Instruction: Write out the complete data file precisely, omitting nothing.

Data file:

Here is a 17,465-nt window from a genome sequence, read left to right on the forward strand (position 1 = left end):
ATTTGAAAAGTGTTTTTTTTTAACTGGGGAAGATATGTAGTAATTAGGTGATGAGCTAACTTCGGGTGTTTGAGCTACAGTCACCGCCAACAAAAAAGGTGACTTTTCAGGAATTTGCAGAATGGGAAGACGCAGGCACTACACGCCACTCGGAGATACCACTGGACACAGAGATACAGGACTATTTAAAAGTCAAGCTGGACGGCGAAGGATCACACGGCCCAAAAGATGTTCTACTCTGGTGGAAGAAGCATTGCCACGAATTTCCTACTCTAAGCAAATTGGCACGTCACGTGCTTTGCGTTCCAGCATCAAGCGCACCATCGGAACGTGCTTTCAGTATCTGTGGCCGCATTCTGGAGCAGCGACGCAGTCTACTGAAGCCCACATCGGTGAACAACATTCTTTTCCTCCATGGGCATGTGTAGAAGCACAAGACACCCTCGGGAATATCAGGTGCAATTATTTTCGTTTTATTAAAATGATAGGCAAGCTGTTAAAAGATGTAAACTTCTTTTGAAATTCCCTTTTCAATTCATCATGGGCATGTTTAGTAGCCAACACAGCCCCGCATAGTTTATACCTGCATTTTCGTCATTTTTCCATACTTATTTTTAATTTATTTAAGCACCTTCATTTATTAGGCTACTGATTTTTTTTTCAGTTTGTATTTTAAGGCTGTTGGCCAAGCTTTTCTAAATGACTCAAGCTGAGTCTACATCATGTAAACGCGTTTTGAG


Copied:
Here is a 17,465-nt window from a genome sequence, read left to right on the forward strand (position 1 = left end):
ATTTGAAAAGTGTTTTTTTTTAACTGGGGAAGATATGTAGTAATTAGGTGATGAGCTAACTTCGGGTGTTTGAGCTACAGTCACCGCCAACAAAAAAGGTGACTTTTCAGGAATTTGCAGAATGGGAAGACGCAGGCACTACACGCCACTCGGAGATACCACTGGACACAGAGATACAGGACTATTTAAAAGTCAAGCTGGACGGCGAAGGATCACACGGCCCAAAAGATGTTCTACTCTGGTGGAAGAAGCATTGCCACGAATTTCCTACTCTAAGCAAATTGGCACGTCACGTGCTTTGCGTTCCAGCATCAAGCGCACCATCGGAACGTGCTTTCAGTATCTGTGGCCGCATTCTGGAGCAGCGACGCAGTCTACTGAAGCCCACATCGGTGAACAACATTCTTTTCCTCCATGGGCATGTGTAGAAGCACAAGACACCCTCGGGAATATCAGGTGCAATTATTTTCGTTTTATTAAAATGATAGGCAAGCTGTTAAAAGATGTAAACTTCTTTTGAAATTCCCTTTTCAATTCATCATGGGCATGTTTAGTAGCCAACACAGCCCCGCATAGTTTATACCTGCATTTTCGTCATTTTTCCATACTTATTTTTAATTTATTTAAGCACCTTCATTTATTAGGCTACTGATTTTTTTTTCAGTTTGTATTTTAAGGCTGTTGGCCAAGCTTTTCTAAATGACTCAAGCTGAGTCTACATCATGTAAACGCGTTTTGAG